It's easy to appreciate the allure of eLearning -- fitting school into your schedule -- but what do business leaders think of the alternative to brick-and-mortar educational endeavors? For these CEOs, online learning was the key to propelling their professional potential.
"It may also be a great driver of future success," says Paula O'Callaghan, director of Syracuse University's iMBA online program and author of the foreword to The Complete Idiot's Guide to Getting Your MBA Online (Alpine/Penguin, 2005), "One of our recent graduates told me that by earning his iMBA and implementing new ideas, revenues increased by 38 percent, profits by 40 percent. That's an investment result worthy of any CEO's attention."
More and more, the eLearning bug is catching on with high-power players. Just ask Randi Reich, director of Strayer University Online. "Years of workplace experience plays an important role in professional development. However, formal academic training at the bachelor's or master's level for any executive provides the necessary training to gain a competitive advantage in today's global economy."
A Viable and Valuable Education
As the globe-trotting chief executive officer of Prometheus Performance Systems, which provides workforce planning and management, strategic alignment, and organizational governance services, Michael Fritsch admits earning his MBA online wasn't only a viable option; it was his only option.
"My job was very global in nature with a demanding travel schedule. There was no way I could have earned a degree in a traditional way and performed my work duties." Since most of Michael's travel occurred on short notice and over weekends, a compressed MBA weekend program in technology management wasn't feasible. Neither was taking a two-year hiatus from work to pursue a degree in a traditional classroom. He chose to work toward an MBA from the University of Phoenix Online. "The online option was the only one to support my demanding work and travel schedule."
The educational flexibility wasn't the only advantage. The successful workplace/human resources/operations expert applauds the communication aspects of eLearning, specifically the fact that it mirrors today's business world communication methods of e-mail, Web conferencing, and file exchanges. "Earning an online degree and leveraging technology made for a superior learning experience," notes Michael.
Not to mention that by applying class projects to real work challenges. Michael developed his technological prowess. Solving actual business problems with online colleagues and instructors was especially effective, he adds, "since all collaboration was online."
Navigating Today's Virtual Workplace
Among other things, Tim McMahon, CEO and founder of McMahon Marketing LLC, which specializes in corporate branding and strategic communication, says that eLearning taught him how to better navigate technology in today's rapidly changing world.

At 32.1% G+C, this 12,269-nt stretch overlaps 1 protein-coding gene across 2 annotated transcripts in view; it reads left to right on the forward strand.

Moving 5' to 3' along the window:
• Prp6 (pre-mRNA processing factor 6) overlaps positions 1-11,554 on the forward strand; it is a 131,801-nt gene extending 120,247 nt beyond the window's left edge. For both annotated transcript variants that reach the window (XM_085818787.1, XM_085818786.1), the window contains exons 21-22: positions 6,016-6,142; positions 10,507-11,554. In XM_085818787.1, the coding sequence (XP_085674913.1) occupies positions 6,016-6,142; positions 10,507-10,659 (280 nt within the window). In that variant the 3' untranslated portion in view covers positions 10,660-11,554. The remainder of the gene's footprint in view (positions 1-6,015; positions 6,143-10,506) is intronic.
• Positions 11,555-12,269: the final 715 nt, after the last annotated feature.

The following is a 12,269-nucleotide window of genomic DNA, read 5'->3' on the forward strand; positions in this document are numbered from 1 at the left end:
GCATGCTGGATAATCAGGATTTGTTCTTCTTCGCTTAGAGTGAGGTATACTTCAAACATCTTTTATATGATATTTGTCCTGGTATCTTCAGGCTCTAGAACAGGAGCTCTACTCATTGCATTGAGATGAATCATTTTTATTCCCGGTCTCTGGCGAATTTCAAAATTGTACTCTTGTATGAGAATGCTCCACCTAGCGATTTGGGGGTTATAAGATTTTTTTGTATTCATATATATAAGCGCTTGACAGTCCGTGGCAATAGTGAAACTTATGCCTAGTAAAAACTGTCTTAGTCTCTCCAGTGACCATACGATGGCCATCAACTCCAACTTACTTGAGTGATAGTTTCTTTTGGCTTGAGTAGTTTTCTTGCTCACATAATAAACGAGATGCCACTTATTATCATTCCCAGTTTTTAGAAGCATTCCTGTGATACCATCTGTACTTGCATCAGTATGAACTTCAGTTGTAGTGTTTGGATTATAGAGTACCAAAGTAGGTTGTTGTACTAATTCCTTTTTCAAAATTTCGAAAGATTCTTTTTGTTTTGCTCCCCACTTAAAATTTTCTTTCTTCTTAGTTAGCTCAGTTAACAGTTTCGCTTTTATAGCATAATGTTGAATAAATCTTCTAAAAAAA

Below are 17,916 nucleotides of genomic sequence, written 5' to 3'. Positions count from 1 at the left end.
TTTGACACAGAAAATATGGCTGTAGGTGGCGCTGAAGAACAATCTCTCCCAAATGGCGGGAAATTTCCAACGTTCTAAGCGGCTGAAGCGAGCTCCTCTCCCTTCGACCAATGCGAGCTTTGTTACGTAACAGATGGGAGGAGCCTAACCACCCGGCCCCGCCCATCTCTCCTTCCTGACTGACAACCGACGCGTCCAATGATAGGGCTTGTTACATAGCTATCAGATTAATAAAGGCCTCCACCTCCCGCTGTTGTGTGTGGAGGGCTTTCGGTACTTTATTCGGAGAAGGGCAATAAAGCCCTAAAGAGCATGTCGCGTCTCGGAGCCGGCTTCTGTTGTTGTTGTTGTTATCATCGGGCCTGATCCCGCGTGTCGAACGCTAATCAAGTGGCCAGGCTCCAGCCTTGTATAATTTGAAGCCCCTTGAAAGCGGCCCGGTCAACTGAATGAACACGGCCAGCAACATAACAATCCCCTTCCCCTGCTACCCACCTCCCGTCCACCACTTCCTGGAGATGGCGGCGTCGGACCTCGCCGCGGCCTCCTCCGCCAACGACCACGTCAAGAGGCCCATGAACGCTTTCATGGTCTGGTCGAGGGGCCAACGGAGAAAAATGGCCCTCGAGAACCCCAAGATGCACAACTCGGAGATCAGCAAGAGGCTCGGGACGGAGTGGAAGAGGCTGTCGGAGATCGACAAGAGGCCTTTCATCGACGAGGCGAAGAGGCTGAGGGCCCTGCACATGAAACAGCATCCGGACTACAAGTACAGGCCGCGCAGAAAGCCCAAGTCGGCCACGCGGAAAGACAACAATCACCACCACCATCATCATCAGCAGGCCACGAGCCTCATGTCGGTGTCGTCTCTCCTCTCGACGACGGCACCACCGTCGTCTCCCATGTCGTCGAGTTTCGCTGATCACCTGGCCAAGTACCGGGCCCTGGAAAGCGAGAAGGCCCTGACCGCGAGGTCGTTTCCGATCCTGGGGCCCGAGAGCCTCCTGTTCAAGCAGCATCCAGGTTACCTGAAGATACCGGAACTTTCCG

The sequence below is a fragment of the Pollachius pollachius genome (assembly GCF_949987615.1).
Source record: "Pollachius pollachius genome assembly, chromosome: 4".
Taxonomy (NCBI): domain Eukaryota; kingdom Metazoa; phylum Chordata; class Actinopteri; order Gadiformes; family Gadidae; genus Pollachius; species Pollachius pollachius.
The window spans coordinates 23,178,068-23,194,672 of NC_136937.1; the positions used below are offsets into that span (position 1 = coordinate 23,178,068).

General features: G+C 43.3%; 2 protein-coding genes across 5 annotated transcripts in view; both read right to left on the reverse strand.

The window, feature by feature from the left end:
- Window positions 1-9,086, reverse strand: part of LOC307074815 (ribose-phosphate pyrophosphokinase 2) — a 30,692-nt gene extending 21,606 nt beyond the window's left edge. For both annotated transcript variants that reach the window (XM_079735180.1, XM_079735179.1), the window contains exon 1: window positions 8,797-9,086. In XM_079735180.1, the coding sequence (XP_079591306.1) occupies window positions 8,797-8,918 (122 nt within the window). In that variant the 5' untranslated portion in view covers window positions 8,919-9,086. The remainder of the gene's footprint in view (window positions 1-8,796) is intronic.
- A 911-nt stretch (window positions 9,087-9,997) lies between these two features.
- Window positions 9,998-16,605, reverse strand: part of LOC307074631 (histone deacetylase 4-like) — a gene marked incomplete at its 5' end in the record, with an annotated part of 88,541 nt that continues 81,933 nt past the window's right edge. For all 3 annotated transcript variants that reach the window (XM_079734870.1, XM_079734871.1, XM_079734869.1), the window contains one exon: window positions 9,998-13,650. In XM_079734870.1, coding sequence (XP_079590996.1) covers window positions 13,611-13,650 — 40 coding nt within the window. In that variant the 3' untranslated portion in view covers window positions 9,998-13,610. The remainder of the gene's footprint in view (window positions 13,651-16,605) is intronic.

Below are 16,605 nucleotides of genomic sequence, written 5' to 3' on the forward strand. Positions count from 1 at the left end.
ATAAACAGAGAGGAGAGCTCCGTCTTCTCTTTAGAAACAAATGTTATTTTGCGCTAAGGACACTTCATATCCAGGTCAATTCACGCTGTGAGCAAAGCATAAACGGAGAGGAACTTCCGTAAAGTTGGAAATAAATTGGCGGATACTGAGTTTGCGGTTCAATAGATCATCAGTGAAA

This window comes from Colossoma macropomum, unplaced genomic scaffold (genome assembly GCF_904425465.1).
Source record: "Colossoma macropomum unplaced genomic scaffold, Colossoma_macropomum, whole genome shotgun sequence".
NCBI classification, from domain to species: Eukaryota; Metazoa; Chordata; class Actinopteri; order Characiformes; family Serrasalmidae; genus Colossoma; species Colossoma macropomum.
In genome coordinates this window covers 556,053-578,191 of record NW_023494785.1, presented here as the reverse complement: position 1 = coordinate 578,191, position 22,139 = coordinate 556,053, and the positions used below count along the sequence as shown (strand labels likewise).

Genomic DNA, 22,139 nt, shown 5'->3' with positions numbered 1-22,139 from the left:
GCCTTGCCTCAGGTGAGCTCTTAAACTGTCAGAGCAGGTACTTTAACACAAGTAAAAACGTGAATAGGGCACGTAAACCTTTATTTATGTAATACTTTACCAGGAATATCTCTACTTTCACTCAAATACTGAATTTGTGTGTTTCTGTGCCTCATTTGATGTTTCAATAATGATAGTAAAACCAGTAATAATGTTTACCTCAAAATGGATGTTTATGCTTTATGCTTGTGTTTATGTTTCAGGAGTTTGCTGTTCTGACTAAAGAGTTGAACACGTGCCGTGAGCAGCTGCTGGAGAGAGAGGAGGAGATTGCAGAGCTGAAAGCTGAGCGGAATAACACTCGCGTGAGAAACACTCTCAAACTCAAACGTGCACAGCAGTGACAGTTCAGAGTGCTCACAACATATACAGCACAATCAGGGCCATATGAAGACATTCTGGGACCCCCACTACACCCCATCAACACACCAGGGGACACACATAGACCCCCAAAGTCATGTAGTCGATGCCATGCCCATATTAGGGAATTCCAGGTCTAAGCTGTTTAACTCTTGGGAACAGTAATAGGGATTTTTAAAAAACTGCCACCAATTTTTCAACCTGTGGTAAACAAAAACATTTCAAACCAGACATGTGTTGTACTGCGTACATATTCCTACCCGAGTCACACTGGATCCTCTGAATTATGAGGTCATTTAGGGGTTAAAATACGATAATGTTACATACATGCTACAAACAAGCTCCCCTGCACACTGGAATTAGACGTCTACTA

"The learning exchange allowed for flexibility with time management while preserving meaningful interchange among my learning team and instructional team members," explains the former head of marketing and communications at a FORTUNE 1000 company.
According to Tim, classes such as Leadership Communication Strategies' and Diversity and Globalization through Seton Hall University's online master of arts in strategic communication and leadership program evoked constructive feedback in an open way. It provided clarity regarding team dynamics in a way that helped his business philosophy.
"Under normal circumstances there are team dynamics to figure out -- getting together, scheduling a meeting time, and understanding roles and strengths. In a virtual environment, I was able to get a better understanding of how teams form, storm, norm and perform."
The Classroom of the World
Master's and MBA students aren't the only execs reaping the benefits of eLearning. For Dr. Sharon T. Freeman, entrepreneur, author, and global change agent who promotes global growth and export development for small, minority, and women-owned enterprises, deciding to earn a Ph.D. in applied management and decision sciences from Walden University was a no-brainer.
"I chose Walden because it's fully accredited and (because of] its mission to prepare social agents," she explains. In fact, the nature of the school's rigorous Ph.D. curriculum lent itself to the savvy businesswoman's schedule; running a global consulting practice. At the time she pursued her degree, she was living in Bosnia (one of more than 100 countries she's worked in), helping develop economic strategy.
"As technology has developed, there are more robust tools used to communicate, and more knowledge about this (online degree) process; it's not an unknown," she explains. Also beneficial was the program's 32-day on-site residency program, which, she says, provided her with a framework of practical experience.
"It's another lens from which to understand the experiences I've already had." In fact, the pioneer hopes to one day help create a new distance learning program for women in developing countries.